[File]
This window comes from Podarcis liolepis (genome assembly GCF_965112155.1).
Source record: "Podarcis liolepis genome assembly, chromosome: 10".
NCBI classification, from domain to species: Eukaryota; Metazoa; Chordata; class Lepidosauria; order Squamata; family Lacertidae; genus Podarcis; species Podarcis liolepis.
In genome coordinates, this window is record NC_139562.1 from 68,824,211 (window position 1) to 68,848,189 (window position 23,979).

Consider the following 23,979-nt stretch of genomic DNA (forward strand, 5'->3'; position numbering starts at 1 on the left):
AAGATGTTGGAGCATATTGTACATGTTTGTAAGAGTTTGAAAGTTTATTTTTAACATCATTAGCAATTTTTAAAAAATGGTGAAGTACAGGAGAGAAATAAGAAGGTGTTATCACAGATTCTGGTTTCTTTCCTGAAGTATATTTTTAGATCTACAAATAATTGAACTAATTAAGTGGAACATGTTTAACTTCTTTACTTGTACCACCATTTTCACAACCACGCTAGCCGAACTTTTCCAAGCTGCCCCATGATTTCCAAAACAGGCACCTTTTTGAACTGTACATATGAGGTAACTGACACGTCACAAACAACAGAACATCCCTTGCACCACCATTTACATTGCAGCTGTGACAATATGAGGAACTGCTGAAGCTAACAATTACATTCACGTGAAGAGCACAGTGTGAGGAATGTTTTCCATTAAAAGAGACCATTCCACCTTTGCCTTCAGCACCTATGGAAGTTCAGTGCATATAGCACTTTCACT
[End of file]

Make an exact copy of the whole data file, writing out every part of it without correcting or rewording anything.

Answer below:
This window comes from Podarcis liolepis (genome assembly GCF_965112155.1).
Source record: "Podarcis liolepis genome assembly, chromosome: 10".
NCBI classification, from domain to species: Eukaryota; Metazoa; Chordata; class Lepidosauria; order Squamata; family Lacertidae; genus Podarcis; species Podarcis liolepis.
In genome coordinates, this window is record NC_139562.1 from 68,824,211 (window position 1) to 68,848,189 (window position 23,979).

Consider the following 23,979-nt stretch of genomic DNA (forward strand, 5'->3'; position numbering starts at 1 on the left):
AAGATGTTGGAGCATATTGTACATGTTTGTAAGAGTTTGAAAGTTTATTTTTAACATCATTAGCAATTTTTAAAAAATGGTGAAGTACAGGAGAGAAATAAGAAGGTGTTATCACAGATTCTGGTTTCTTTCCTGAAGTATATTTTTAGATCTACAAATAATTGAACTAATTAAGTGGAACATGTTTAACTTCTTTACTTGTACCACCATTTTCACAACCACGCTAGCCGAACTTTTCCAAGCTGCCCCATGATTTCCAAAACAGGCACCTTTTTGAACTGTACATATGAGGTAACTGACACGTCACAAACAACAGAACATCCCTTGCACCACCATTTACATTGCAGCTGTGACAATATGAGGAACTGCTGAAGCTAACAATTACATTCACGTGAAGAGCACAGTGTGAGGAATGTTTTCCATTAAAAGAGACCATTCCACCTTTGCCTTCAGCACCTATGGAAGTTCAGTGCATATAGCACTTTCACT